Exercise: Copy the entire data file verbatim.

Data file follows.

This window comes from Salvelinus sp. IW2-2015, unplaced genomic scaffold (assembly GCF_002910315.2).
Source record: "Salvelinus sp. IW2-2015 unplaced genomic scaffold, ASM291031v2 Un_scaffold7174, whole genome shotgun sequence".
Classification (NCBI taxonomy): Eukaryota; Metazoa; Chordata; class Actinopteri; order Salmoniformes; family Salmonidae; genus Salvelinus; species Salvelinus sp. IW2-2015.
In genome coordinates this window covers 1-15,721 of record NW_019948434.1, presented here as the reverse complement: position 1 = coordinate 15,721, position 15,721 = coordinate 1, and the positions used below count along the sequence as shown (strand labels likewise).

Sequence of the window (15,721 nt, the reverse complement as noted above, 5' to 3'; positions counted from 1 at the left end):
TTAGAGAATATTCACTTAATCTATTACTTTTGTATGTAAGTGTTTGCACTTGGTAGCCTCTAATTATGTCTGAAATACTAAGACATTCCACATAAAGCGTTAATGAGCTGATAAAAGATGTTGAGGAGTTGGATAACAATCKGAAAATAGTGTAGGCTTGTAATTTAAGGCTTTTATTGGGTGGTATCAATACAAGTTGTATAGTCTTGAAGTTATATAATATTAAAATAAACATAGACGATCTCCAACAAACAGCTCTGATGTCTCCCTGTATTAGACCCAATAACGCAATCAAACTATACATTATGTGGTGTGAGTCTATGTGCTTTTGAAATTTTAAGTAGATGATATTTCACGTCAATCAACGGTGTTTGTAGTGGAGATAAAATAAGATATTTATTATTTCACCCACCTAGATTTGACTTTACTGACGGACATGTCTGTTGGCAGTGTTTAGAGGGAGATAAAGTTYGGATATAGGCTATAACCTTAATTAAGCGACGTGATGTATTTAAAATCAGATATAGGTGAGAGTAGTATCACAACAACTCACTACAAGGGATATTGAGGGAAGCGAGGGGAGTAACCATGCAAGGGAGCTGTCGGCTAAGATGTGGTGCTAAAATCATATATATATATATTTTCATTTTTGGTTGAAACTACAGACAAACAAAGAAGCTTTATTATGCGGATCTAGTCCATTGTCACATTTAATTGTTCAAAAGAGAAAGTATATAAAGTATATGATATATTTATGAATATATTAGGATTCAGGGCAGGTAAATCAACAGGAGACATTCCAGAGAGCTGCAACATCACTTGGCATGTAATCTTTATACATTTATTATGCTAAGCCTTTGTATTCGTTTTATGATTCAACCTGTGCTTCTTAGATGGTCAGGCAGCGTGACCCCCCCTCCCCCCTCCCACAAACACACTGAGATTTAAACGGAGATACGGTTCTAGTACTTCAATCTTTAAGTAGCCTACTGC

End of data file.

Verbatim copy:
This window comes from Salvelinus sp. IW2-2015, unplaced genomic scaffold (assembly GCF_002910315.2).
Source record: "Salvelinus sp. IW2-2015 unplaced genomic scaffold, ASM291031v2 Un_scaffold7174, whole genome shotgun sequence".
Classification (NCBI taxonomy): Eukaryota; Metazoa; Chordata; class Actinopteri; order Salmoniformes; family Salmonidae; genus Salvelinus; species Salvelinus sp. IW2-2015.
In genome coordinates this window covers 1-15,721 of record NW_019948434.1, presented here as the reverse complement: position 1 = coordinate 15,721, position 15,721 = coordinate 1, and the positions used below count along the sequence as shown (strand labels likewise).

Sequence of the window (15,721 nt, the reverse complement as noted above, 5' to 3'; positions counted from 1 at the left end):
TTAGAGAATATTCACTTAATCTATTACTTTTGTATGTAAGTGTTTGCACTTGGTAGCCTCTAATTATGTCTGAAATACTAAGACATTCCACATAAAGCGTTAATGAGCTGATAAAAGATGTTGAGGAGTTGGATAACAATCKGAAAATAGTGTAGGCTTGTAATTTAAGGCTTTTATTGGGTGGTATCAATACAAGTTGTATAGTCTTGAAGTTATATAATATTAAAATAAACATAGACGATCTCCAACAAACAGCTCTGATGTCTCCCTGTATTAGACCCAATAACGCAATCAAACTATACATTATGTGGTGTGAGTCTATGTGCTTTTGAAATTTTAAGTAGATGATATTTCACGTCAATCAACGGTGTTTGTAGTGGAGATAAAATAAGATATTTATTATTTCACCCACCTAGATTTGACTTTACTGACGGACATGTCTGTTGGCAGTGTTTAGAGGGAGATAAAGTTYGGATATAGGCTATAACCTTAATTAAGCGACGTGATGTATTTAAAATCAGATATAGGTGAGAGTAGTATCACAACAACTCACTACAAGGGATATTGAGGGAAGCGAGGGGAGTAACCATGCAAGGGAGCTGTCGGCTAAGATGTGGTGCTAAAATCATATATATATATATTTTCATTTTTGGTTGAAACTACAGACAAACAAAGAAGCTTTATTATGCGGATCTAGTCCATTGTCACATTTAATTGTTCAAAAGAGAAAGTATATAAAGTATATGATATATTTATGAATATATTAGGATTCAGGGCAGGTAAATCAACAGGAGACATTCCAGAGAGCTGCAACATCACTTGGCATGTAATCTTTATACATTTATTATGCTAAGCCTTTGTATTCGTTTTATGATTCAACCTGTGCTTCTTAGATGGTCAGGCAGCGTGACCCCCCCTCCCCCCTCCCACAAACACACTGAGATTTAAACGGAGATACGGTTCTAGTACTTCAATCTTTAAGTAGCCTACTGC